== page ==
- Kremlin Drug Czar Viktor Ivanov Seeks Global War on Traffickers [Newsweek]
- Mexico Catches Drug Cartel Suspect Linked to Killings of Journalists [Washington Post]
- Indictment: Denver Marijuana Dispensary Part of Illegal Pot Ring [Denver Post]
- Scientology Drug Program's Licensing "Extremely Vulnerable" After Deaths [Village Voice]
- "Drunkorexia" Leads to Greater Alcohol-Related Risky Behaviors [Medical Daily]
- Sex Addiction Deniers: What Makes Them so Mad? [PsychCentral]
- The Blurry Line Between Treating Pain and Feeding Addiction [Boston]
- ‘Breaking Bad’ Actor Hosts Heroin Awareness Fundraiser [Albuquerque Journal]
A report released today by the Substance Abuse and Mental Health Services Administration (SAMHSA) confirms a troubling trend in addiction treatment, identified in The Fix’s data-driven “State of the Rehab Union” story from last week: namely, the rise of poly-substance abuse, which sees people checking into rehab hooked on some combo of alcohol and other drugs. According to SAMHSA’s report, more than 37% of people who enroll in treatment do so because of a problem with more than one chemical. Twenty-three percent of admissions are for drinking plus one other drug, while 14% report being addicted to alcohol and two or more other substances. That’s bad news, says SAMHSA Administrator Pamela Hyde, because, “Even by themselves, alcohol and drug abuse can be devastating to one’s health and well-being, but a combination of drug and alcohol abuse increases one’s risk of serious, life-threatening consequences even more.”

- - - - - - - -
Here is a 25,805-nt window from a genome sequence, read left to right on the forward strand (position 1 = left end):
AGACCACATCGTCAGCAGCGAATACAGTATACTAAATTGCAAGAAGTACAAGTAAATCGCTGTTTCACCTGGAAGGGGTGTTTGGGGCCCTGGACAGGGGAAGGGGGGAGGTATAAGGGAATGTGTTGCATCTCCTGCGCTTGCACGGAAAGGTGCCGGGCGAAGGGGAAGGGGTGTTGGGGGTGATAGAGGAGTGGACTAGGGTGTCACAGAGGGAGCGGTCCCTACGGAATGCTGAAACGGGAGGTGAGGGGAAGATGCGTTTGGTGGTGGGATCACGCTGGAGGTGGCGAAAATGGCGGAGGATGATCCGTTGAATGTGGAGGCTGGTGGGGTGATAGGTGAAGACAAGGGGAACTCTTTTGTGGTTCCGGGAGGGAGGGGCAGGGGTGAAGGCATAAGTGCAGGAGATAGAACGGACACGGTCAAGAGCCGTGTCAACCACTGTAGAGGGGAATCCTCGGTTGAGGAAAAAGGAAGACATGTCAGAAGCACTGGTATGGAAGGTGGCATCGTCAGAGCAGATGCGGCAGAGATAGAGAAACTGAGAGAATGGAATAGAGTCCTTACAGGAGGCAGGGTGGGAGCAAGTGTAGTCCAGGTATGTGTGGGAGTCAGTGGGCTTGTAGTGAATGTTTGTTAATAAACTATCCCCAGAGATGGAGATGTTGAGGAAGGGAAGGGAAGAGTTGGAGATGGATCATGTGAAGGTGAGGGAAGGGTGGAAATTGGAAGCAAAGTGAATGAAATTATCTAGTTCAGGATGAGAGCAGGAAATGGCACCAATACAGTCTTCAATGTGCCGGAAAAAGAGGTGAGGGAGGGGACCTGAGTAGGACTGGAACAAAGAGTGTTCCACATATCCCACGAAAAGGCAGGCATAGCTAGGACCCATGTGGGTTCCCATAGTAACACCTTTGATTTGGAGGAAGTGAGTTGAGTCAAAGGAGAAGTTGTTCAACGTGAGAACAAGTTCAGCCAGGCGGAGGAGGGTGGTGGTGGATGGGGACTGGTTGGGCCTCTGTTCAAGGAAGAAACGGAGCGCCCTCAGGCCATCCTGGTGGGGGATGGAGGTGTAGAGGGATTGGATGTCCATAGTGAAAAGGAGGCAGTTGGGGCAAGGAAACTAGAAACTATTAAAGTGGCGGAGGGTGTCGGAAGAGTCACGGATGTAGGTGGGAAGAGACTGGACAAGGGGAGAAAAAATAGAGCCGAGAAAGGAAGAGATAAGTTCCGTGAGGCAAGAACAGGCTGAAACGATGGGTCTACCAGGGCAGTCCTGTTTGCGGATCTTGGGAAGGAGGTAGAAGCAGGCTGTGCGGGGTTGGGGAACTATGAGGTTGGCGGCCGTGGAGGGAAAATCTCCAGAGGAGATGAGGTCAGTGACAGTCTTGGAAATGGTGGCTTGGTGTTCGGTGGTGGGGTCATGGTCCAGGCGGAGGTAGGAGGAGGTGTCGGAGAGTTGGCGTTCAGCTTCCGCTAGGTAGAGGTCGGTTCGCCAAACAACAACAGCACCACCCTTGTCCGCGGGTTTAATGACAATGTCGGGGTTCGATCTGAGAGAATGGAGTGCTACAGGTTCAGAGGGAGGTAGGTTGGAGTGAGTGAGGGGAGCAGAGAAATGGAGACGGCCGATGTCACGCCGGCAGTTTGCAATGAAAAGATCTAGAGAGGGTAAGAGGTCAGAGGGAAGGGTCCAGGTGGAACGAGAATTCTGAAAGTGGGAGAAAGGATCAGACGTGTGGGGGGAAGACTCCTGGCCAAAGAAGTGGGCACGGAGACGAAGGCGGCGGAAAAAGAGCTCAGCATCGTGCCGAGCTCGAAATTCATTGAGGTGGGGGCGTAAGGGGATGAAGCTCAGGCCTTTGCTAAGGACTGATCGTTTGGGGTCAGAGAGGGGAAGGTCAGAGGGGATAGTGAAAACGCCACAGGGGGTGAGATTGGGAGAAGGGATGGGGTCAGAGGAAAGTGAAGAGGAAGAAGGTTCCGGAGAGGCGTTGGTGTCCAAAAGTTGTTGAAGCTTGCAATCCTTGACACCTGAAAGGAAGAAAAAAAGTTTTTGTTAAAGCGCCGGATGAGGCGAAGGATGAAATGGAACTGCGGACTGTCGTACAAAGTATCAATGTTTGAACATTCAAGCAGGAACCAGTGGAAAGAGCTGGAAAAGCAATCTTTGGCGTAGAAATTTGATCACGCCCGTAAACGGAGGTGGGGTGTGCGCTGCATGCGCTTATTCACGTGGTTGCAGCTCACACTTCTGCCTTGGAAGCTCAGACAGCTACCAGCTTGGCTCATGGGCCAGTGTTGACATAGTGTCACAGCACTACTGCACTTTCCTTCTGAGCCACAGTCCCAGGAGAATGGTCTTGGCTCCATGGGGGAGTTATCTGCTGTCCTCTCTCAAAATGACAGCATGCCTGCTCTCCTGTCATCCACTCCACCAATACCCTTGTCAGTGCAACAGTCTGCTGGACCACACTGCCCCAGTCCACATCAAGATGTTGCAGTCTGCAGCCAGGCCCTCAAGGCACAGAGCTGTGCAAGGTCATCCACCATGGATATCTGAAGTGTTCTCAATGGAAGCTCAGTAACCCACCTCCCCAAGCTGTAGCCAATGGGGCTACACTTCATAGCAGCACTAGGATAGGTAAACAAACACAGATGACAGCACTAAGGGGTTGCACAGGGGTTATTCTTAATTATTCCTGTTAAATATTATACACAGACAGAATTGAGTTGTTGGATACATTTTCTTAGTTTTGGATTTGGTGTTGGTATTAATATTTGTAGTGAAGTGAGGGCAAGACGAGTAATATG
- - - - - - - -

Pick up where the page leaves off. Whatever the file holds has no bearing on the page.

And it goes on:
Here's a slide from SAMHSA's report: